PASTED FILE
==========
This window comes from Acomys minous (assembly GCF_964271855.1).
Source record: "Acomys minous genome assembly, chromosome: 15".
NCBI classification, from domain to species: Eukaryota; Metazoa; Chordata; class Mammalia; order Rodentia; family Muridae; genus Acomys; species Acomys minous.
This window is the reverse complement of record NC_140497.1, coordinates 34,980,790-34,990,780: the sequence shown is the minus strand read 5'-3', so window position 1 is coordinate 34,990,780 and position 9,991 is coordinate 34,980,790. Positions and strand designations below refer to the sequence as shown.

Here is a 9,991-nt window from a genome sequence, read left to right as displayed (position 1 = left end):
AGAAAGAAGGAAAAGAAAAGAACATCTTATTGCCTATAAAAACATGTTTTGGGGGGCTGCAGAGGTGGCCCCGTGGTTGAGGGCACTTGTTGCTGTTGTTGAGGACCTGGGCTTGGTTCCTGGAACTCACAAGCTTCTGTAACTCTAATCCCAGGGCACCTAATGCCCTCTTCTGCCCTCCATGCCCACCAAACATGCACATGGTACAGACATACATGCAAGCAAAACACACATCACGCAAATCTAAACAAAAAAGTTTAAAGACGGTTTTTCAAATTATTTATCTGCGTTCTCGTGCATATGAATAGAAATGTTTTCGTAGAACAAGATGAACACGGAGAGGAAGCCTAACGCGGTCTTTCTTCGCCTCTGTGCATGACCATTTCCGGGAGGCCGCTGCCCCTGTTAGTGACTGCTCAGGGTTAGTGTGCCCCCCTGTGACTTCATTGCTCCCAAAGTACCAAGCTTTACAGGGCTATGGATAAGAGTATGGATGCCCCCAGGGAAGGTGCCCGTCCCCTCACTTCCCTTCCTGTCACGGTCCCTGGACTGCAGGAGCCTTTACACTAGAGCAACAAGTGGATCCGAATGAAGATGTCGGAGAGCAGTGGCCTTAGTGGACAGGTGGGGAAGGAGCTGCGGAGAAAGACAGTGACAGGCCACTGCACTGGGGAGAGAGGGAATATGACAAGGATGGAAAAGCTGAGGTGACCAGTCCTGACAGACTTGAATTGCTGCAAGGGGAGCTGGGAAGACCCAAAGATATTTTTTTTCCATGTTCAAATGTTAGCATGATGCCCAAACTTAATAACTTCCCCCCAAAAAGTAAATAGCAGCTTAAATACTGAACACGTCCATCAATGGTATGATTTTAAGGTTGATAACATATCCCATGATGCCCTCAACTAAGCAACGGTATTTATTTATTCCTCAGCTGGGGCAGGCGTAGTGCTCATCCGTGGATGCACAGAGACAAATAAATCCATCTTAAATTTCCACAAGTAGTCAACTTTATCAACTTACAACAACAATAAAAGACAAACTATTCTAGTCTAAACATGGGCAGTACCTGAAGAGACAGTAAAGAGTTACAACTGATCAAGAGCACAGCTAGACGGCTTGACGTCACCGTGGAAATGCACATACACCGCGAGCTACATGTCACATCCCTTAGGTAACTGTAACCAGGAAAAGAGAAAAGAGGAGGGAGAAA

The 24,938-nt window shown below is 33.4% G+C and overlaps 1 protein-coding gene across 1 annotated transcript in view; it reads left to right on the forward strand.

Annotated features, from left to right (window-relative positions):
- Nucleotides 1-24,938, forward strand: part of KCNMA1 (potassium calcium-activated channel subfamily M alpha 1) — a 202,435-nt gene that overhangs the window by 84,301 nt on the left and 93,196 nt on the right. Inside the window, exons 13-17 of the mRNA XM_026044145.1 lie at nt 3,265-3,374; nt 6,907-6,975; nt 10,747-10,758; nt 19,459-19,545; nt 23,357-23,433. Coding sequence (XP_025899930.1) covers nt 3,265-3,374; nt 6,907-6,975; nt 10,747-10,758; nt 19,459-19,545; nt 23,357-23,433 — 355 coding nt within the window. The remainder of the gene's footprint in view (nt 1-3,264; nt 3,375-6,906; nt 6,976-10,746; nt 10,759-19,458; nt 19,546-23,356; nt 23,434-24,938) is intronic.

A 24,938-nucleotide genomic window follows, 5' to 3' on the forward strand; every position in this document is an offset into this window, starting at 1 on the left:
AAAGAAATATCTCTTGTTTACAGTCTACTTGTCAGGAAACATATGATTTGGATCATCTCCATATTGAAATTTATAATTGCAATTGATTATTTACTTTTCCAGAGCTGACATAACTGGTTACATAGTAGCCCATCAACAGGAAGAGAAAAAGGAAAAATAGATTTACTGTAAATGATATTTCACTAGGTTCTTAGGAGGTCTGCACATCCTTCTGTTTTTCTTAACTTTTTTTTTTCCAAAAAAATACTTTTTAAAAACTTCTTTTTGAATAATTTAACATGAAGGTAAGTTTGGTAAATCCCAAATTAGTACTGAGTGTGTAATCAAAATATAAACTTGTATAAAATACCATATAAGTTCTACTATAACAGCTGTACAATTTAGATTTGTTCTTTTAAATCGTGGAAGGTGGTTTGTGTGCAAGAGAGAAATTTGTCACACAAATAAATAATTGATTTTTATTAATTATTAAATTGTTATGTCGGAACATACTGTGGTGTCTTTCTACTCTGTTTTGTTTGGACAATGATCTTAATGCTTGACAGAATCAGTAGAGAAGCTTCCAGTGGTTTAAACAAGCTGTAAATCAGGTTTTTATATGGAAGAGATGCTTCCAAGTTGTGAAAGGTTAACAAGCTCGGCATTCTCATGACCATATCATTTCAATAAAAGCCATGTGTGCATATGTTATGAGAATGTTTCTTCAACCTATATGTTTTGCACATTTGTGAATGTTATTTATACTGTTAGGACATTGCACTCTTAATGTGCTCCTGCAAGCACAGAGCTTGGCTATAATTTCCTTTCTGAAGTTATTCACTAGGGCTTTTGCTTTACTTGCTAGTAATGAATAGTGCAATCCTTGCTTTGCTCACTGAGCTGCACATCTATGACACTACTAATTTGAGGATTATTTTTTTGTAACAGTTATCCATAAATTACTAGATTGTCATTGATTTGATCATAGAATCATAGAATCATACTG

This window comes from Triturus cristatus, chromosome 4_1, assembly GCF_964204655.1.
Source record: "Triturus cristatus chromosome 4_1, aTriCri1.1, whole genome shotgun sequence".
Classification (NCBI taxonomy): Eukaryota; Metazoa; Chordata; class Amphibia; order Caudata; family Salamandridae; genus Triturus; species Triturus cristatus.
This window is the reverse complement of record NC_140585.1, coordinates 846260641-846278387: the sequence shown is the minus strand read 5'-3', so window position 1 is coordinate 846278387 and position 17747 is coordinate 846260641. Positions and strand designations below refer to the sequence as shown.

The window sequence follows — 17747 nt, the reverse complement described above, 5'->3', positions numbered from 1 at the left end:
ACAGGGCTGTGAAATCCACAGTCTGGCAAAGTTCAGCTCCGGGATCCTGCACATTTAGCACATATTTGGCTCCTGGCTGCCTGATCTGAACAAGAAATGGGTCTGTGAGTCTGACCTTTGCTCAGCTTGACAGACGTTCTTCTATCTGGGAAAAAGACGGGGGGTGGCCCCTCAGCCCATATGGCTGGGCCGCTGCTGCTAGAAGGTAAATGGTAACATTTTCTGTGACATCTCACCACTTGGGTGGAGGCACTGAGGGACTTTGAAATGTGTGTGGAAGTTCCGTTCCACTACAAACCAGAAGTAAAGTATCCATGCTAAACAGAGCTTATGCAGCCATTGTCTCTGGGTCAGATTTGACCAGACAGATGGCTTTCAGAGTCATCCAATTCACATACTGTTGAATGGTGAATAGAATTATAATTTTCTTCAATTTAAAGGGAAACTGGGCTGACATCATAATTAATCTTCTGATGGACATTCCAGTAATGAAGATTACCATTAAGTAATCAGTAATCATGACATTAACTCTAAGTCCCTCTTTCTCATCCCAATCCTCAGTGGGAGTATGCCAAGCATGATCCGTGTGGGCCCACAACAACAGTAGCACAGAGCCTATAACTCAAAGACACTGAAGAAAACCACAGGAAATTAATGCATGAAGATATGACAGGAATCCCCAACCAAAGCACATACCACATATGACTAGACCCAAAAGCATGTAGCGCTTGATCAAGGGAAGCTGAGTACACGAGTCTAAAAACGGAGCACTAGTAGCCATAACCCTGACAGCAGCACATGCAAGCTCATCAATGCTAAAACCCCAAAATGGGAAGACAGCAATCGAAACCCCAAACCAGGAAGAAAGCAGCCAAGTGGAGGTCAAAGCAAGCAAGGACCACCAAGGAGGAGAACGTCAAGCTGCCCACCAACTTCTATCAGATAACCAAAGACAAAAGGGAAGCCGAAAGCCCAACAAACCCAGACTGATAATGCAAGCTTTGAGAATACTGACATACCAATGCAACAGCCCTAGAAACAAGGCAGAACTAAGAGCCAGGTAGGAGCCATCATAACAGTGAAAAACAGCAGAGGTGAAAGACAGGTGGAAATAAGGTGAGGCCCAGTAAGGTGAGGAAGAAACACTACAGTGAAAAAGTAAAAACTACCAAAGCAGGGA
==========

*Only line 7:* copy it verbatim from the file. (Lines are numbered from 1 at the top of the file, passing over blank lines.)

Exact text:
The 24,938-nt window shown below is 33.4% G+C and overlaps 1 protein-coding gene across 1 annotated transcript in view; it reads left to right on the forward strand.